Elegoo Neptune 4 Max

Elegoo Neptune 4 Max (Last Updated On: )


Let me start all of this with I am not an engineer nor an expert at 3D printing. This is all just shit that I have picked up over the years, read about or came across. I just want to spread some information and maybe help someone. Try the following at your own risk, I am not responsible for what you do. Don’t believe everything you read on the internet.



A month or so ago I upgraded my trusty old Monoprice Maker Select v2.1 to a Elegoo Neptune 4 Max. Wow. I’ve been printing non stop. This thing is a beast! Its freaking huge and it prints fast! My Monoprice is still going strong, and I actually gifted it to my son-in-law, but I needed a bigger build platform and I wanted speed. It was down to an Anycubic Kobra 2 Max or the Elegoo Neptune 4 Max. If you do your research you will find tons of posts of people that got the N4M and hated it, to return it and get the Kobra 2 Max. With just as many people who did the opposite and ended up sending the Kobra 2 Max back to get a Neptune 4 Max. I was sold on the fact that it runs Klipper. It may be an Elegoo version of Klipper but it is Klipper. There are people working on OpenNept4une, a firmware replacement for Elegoo’s Klipper. I have also heard that someone is working on a pure Debian version of community Klipper. That would be fantastic. Unfortunately this requires buying a USB to eMMC adapter to flash the machine which I don’t have. I have not done this yet and I am not sure if I will. But it is an option. You can find more information on the Elegoo Discord. Some are also upgrading the main board to something like a BTT Manta and Pi TFT50. One of the things I’ve heard when playing with the alternate firmware(s) is you may lose the functionality of the touchscreen, no bueno.

If you are new to printing or this is your first don’t expect a nice fat user manual or handbook to walk you through. You are going to have to survive off a collection of online help. Don’t expect to get a ton of super helpful customer support from a company in China like Elegoo. You are much better off on their Discord or in a Facebook group, and websites.

Even with my knowledge of the past few years it took me almost two full rolls of filament to get it dialed in. But now it prints beautifully every time, and fast. So expect to be tweaking your profile for a bit and doing lots of bed leveling and printing lots of first layer sheets and benchys along with XYZCubes. Run the tests, it helps.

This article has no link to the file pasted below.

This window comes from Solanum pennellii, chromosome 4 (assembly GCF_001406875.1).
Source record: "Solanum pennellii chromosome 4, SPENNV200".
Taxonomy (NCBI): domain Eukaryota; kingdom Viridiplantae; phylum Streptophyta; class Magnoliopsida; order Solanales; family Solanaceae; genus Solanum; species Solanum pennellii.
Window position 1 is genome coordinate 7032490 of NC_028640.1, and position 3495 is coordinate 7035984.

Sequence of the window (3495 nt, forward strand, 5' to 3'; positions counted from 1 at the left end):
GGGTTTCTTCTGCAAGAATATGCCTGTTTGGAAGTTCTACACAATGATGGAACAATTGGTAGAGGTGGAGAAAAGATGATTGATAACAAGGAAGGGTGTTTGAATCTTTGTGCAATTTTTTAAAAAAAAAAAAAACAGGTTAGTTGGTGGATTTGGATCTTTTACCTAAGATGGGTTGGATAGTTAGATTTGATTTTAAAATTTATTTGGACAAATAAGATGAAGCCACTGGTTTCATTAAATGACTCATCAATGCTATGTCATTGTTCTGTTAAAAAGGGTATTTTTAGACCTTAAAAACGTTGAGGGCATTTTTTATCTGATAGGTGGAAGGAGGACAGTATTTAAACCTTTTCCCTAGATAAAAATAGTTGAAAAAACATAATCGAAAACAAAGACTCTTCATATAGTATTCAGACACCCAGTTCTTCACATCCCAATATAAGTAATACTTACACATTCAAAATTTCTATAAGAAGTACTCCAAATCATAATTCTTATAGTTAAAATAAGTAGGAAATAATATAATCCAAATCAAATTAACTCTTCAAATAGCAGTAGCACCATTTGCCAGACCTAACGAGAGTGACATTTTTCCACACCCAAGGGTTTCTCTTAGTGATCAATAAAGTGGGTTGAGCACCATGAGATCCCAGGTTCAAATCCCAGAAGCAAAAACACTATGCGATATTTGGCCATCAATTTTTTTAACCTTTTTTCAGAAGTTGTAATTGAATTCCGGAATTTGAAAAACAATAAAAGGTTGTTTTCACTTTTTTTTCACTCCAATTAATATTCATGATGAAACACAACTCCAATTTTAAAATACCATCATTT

The following is a mash up of some tips I have tried and figured out, or I have read about and found online.

Some of these steps may seem tedious or you just don’t want to do them, but it will save you time, headache, and filament – which is money. When I first started out for the longest time I never wanted to “waste” time with the calibration prints. Trust me you waste more time by not doing them. Orca makes it easy now anyway.



My experience so far

The N4M is very large and it moves very fast, weekly adjustments needed to get tolerances tight. If you don’t adjust your POM wheels/eccentric nuts after a weeks worth of printing you will get fat ugly layer lines or worse. The POM wheels wear and settle into the grooves of the metal tracks. This requires adjustment often. If you get tired of the POM wheels and adjusting there are linear rail upgrade kits for this printer for the X and Y axis. I plan on doing this in the future. After three weeks of printing I can see the wheels wearing and rubbing the material down. Your eccentric nuts should not be free moving. Nor should any of the other wheels be free moving. You should experience some resistance and you should not be able to turn them without some force. I’ll touch more on those below. If for some reason no matter which way you turn the eccentric nuts nothing tightens you  may need to disassemble your bed and tighten the screws.